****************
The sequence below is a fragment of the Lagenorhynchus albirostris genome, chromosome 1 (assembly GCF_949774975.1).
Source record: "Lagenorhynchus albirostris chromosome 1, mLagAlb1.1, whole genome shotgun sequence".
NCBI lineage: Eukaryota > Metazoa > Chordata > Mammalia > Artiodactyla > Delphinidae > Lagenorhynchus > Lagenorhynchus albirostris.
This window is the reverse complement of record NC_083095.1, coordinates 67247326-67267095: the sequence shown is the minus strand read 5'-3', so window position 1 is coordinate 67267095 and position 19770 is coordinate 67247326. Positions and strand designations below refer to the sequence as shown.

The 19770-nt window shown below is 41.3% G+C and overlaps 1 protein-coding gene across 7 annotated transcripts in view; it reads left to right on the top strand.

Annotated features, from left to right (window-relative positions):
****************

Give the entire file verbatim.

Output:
The sequence below is a fragment of the Lagenorhynchus albirostris genome, chromosome 1 (assembly GCF_949774975.1).
Source record: "Lagenorhynchus albirostris chromosome 1, mLagAlb1.1, whole genome shotgun sequence".
NCBI lineage: Eukaryota > Metazoa > Chordata > Mammalia > Artiodactyla > Delphinidae > Lagenorhynchus > Lagenorhynchus albirostris.
This window is the reverse complement of record NC_083095.1, coordinates 67247326-67267095: the sequence shown is the minus strand read 5'-3', so window position 1 is coordinate 67267095 and position 19770 is coordinate 67247326. Positions and strand designations below refer to the sequence as shown.

The 19770-nt window shown below is 41.3% G+C and overlaps 1 protein-coding gene across 7 annotated transcripts in view; it reads left to right on the top strand.

Annotated features, from left to right (window-relative positions):